Large Portion Says They’re Less Likely To Back Trump Because Of Charges


In polling from Emerson College completed August 26, more said that Trump’s four criminal cases make them less likely to support the former president in his latest bid for that position than those who said the charges led them to be more attached to his campaign.

Trump now faces four criminal cases across the same number of jurisdictions, with over 90 individual accusations of criminality, but he continues to allege that these charges and the underlying investigations represent merely political targeting. His campaign even started selling merchandise imprinted with the mugshot Trump recently had taken in the criminal case filed in Georgia, evidencing how intensely that the former president has sought to use the legal vulnerabilities to rally observers to his side.

In the numbers from Emerson, 47 percent said Trump’s various criminal charges make them less likely to back the former president in his latest run for office, while 35.7 percent said the cases spurred them closer. Meanwhile, 17.4 percent said they were unsure or didn’t have an opinion. Though Trump continues to lead in the race for the Republican nomination in 2024, these numbers indicate that his basic viability in the 2024 general election is just not assured. That’s in contrast to his characteristic claims that he’s actually leading — majorly — in the polls, which just isn’t true.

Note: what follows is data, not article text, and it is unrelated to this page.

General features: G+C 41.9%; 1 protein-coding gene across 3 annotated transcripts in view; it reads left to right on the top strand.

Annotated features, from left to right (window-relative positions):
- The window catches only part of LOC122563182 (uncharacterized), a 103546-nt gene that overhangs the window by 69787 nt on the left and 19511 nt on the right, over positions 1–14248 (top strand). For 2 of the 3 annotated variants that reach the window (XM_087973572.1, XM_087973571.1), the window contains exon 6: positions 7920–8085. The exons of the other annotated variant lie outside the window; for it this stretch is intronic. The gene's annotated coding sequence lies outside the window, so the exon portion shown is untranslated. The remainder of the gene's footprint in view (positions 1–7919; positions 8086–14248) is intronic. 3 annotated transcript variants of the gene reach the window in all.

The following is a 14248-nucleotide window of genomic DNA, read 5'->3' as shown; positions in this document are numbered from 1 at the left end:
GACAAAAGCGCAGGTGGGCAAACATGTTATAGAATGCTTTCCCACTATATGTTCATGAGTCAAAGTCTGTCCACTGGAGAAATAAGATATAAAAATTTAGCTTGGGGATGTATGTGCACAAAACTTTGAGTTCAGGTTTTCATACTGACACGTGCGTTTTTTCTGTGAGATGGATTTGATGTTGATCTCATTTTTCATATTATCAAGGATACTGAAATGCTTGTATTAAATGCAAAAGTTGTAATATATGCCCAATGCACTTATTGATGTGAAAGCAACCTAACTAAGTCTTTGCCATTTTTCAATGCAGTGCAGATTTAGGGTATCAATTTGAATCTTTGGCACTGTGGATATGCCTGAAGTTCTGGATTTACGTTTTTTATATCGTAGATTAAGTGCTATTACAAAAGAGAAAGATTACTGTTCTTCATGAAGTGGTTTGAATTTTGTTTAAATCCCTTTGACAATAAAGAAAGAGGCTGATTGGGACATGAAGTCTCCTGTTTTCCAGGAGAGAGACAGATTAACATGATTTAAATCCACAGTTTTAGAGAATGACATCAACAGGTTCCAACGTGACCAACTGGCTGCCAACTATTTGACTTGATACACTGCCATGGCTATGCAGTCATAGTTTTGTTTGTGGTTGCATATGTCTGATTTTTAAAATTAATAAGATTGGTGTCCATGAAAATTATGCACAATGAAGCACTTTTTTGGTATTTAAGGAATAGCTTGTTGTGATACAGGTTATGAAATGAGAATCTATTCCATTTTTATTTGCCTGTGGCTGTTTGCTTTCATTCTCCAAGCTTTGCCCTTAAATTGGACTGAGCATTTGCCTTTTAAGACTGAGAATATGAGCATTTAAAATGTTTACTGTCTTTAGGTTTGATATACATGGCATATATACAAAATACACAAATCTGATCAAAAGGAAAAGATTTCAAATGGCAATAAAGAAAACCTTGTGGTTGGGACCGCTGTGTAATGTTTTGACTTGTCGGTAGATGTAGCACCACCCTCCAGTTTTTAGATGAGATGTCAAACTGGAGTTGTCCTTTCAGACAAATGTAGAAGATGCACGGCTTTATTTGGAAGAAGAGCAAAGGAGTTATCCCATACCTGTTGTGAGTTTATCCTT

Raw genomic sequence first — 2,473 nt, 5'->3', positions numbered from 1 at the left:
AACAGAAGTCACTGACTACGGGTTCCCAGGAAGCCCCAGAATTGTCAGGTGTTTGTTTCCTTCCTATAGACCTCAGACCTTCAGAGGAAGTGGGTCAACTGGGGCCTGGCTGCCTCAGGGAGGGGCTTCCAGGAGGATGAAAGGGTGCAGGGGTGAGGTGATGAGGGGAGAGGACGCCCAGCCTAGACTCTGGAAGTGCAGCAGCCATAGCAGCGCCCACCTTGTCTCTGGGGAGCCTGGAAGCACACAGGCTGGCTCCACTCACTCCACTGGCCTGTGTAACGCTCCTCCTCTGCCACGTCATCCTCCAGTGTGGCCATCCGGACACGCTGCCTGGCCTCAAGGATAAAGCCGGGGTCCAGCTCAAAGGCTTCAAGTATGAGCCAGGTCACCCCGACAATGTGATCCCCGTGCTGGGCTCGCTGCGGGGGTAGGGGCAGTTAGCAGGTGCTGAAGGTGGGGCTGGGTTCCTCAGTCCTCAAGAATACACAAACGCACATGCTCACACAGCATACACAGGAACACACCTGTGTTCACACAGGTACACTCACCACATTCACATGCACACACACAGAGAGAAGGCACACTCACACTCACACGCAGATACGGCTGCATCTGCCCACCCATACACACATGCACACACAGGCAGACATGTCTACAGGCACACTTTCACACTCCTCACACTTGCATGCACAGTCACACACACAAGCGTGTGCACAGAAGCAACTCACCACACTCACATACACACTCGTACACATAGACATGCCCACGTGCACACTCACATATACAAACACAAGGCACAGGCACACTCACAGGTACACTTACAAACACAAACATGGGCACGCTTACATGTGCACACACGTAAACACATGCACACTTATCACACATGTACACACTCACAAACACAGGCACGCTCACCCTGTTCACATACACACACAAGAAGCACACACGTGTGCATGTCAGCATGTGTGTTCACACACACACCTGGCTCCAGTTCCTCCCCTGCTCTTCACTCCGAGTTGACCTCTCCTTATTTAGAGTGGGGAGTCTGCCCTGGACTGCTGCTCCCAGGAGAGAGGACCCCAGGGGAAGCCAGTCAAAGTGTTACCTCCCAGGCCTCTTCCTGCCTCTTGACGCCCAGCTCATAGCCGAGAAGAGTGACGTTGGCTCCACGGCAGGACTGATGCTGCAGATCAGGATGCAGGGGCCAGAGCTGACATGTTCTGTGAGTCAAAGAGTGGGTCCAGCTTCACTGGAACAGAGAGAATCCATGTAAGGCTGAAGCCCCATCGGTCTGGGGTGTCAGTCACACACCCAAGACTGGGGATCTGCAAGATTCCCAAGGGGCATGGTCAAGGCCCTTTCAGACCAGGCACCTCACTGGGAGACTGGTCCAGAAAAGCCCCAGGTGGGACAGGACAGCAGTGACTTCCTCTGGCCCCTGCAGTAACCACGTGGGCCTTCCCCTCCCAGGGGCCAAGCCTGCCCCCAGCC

Trump faced this Monday a decision from federal Judge Tanya Chutkan to schedule his federal case alleging criminal election meddling for years ahead of the point his defense team wanted — in 2026. Chutkan instead scheduled the trial for March 2024. Trump claimed in a subsequent post on his alternative social media platform Truth Social that he’d be appealing the judge’s scheduling order, which is not something that procedurally can actually be done, a former federal prosecutor subsequently explained. Trump also suggested criminal charges for “the Committee,” meaning the House panel that investigated the Capitol riot, though — going with the strictest reading of his remarks — criminal charges against a defunct House panel are not a thing.